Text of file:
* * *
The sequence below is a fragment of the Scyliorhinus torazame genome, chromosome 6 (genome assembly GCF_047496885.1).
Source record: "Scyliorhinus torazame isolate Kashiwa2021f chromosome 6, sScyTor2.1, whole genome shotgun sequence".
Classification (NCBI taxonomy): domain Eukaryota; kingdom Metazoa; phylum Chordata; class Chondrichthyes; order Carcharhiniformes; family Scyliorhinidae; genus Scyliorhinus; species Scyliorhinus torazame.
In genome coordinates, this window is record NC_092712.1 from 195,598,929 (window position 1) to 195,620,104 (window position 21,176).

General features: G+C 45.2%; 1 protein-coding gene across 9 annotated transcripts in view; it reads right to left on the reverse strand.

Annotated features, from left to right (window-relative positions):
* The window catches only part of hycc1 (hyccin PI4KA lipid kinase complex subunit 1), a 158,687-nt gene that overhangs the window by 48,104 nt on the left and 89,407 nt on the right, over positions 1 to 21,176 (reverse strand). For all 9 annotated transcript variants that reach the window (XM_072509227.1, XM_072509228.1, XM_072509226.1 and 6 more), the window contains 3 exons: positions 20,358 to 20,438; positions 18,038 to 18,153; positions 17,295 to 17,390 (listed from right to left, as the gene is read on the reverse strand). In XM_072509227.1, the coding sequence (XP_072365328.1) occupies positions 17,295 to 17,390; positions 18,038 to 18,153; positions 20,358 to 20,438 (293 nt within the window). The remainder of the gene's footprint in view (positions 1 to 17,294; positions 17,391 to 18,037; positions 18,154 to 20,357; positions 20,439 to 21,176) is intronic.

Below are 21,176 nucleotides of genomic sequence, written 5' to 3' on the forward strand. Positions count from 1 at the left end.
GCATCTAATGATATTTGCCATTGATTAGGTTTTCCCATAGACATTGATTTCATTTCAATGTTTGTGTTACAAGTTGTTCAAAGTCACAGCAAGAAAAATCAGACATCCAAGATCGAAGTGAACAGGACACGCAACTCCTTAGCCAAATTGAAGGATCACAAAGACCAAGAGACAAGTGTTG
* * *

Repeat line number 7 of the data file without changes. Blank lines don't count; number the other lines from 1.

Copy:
* The window catches only part of hycc1 (hyccin PI4KA lipid kinase complex subunit 1), a 158,687-nt gene that overhangs the window by 48,104 nt on the left and 89,407 nt on the right, over positions 1 to 21,176 (reverse strand). For all 9 annotated transcript variants that reach the window (XM_072509227.1, XM_072509228.1, XM_072509226.1 and 6 more), the window contains 3 exons: positions 20,358 to 20,438; positions 18,038 to 18,153; positions 17,295 to 17,390 (listed from right to left, as the gene is read on the reverse strand). In XM_072509227.1, the coding sequence (XP_072365328.1) occupies positions 17,295 to 17,390; positions 18,038 to 18,153; positions 20,358 to 20,438 (293 nt within the window). The remainder of the gene's footprint in view (positions 1 to 17,294; positions 17,391 to 18,037; positions 18,154 to 20,357; positions 20,439 to 21,176) is intronic.